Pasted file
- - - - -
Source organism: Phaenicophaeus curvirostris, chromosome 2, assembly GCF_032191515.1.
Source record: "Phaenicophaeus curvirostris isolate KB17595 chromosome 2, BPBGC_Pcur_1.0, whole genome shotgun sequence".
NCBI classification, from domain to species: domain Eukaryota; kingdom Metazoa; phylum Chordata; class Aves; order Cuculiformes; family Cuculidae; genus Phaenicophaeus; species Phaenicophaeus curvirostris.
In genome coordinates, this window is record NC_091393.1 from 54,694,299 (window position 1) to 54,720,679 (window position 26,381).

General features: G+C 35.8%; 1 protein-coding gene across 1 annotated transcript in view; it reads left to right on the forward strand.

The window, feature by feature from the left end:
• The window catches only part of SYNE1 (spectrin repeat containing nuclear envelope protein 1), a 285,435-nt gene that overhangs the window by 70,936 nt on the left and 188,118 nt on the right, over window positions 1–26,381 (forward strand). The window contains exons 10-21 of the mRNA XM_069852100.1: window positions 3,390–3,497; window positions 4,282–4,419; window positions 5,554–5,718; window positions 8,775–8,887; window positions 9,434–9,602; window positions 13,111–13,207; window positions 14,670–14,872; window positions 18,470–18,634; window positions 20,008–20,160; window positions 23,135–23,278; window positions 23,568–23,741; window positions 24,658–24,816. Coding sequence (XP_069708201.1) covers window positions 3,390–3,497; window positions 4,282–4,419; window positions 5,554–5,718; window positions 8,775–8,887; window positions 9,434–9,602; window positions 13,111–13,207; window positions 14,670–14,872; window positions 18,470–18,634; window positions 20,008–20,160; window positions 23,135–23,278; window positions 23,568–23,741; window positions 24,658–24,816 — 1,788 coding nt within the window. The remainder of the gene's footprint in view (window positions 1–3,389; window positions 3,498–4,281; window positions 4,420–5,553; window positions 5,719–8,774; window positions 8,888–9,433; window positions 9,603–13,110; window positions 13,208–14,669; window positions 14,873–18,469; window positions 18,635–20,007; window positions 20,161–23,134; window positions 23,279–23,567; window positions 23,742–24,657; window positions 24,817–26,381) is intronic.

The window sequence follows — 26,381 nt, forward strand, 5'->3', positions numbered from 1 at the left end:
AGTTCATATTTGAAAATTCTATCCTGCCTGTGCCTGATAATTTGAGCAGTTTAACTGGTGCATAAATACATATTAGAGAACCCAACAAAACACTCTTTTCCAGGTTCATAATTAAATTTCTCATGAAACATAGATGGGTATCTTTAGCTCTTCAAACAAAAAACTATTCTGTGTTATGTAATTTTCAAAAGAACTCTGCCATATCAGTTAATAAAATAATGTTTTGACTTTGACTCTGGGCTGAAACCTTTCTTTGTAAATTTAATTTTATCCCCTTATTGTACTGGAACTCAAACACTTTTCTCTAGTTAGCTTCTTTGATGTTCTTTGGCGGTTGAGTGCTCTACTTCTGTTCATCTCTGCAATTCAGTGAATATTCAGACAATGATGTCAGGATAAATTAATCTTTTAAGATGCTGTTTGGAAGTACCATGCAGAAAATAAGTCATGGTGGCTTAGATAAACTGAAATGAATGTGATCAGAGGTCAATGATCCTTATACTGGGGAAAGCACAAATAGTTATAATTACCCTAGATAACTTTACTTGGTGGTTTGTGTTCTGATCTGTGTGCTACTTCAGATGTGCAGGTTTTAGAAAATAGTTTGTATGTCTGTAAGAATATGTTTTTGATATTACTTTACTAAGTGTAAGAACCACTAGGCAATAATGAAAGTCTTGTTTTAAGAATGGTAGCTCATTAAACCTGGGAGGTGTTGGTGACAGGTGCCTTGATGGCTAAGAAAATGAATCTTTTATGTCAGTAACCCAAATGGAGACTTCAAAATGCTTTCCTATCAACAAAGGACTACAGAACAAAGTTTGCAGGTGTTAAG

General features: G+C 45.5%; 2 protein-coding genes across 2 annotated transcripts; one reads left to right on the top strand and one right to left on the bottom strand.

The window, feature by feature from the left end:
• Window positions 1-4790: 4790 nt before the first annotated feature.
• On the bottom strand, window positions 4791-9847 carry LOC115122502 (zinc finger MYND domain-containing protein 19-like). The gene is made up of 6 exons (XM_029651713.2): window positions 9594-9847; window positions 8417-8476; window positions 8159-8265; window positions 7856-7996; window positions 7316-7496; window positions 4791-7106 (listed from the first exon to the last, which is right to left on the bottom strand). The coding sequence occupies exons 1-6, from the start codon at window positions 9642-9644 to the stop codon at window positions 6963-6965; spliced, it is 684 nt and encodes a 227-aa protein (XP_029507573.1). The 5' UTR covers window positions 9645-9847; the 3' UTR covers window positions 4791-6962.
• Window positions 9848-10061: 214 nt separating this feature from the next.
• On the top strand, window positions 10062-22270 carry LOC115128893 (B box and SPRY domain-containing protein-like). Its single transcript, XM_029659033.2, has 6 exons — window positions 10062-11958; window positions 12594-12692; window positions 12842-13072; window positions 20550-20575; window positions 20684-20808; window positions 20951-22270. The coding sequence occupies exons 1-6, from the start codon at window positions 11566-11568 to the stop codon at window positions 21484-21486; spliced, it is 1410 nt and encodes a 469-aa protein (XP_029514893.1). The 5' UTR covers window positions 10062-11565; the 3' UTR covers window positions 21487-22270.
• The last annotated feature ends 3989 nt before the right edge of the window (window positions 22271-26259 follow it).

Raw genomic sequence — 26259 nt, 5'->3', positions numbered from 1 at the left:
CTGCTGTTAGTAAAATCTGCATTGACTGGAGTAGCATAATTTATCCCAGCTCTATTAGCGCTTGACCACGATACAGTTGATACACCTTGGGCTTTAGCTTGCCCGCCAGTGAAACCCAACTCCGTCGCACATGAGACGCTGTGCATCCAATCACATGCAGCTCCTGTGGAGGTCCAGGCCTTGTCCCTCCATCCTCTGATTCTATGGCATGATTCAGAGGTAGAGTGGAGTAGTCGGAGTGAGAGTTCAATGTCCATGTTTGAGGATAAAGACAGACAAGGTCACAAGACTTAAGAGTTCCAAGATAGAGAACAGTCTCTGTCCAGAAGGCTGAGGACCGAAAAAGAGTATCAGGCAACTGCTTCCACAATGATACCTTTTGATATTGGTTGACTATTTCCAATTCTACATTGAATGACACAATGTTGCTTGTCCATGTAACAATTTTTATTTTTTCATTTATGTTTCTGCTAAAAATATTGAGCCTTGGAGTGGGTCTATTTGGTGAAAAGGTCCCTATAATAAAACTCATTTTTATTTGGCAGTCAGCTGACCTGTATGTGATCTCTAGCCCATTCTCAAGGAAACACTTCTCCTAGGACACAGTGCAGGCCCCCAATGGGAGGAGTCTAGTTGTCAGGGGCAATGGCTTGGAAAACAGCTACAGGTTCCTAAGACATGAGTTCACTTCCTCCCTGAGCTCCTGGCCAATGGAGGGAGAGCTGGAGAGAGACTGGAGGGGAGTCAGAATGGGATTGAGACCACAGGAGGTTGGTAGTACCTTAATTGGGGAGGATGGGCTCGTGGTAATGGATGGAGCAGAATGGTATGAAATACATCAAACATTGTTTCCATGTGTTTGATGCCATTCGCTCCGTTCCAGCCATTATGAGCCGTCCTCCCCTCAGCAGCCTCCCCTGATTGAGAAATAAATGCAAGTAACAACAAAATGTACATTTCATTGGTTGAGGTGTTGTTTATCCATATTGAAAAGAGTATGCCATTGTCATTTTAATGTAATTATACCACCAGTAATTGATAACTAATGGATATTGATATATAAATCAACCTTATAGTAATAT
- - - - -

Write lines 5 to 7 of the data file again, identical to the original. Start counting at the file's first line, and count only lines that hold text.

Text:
General features: G+C 35.8%; 1 protein-coding gene across 1 annotated transcript in view; it reads left to right on the forward strand.

The window, feature by feature from the left end:
• The window catches only part of SYNE1 (spectrin repeat containing nuclear envelope protein 1), a 285,435-nt gene that overhangs the window by 70,936 nt on the left and 188,118 nt on the right, over window positions 1–26,381 (forward strand). The window contains exons 10-21 of the mRNA XM_069852100.1: window positions 3,390–3,497; window positions 4,282–4,419; window positions 5,554–5,718; window positions 8,775–8,887; window positions 9,434–9,602; window positions 13,111–13,207; window positions 14,670–14,872; window positions 18,470–18,634; window positions 20,008–20,160; window positions 23,135–23,278; window positions 23,568–23,741; window positions 24,658–24,816. Coding sequence (XP_069708201.1) covers window positions 3,390–3,497; window positions 4,282–4,419; window positions 5,554–5,718; window positions 8,775–8,887; window positions 9,434–9,602; window positions 13,111–13,207; window positions 14,670–14,872; window positions 18,470–18,634; window positions 20,008–20,160; window positions 23,135–23,278; window positions 23,568–23,741; window positions 24,658–24,816 — 1,788 coding nt within the window. The remainder of the gene's footprint in view (window positions 1–3,389; window positions 3,498–4,281; window positions 4,420–5,553; window positions 5,719–8,774; window positions 8,888–9,433; window positions 9,603–13,110; window positions 13,208–14,669; window positions 14,873–18,469; window positions 18,635–20,007; window positions 20,161–23,134; window positions 23,279–23,567; window positions 23,742–24,657; window positions 24,817–26,381) is intronic.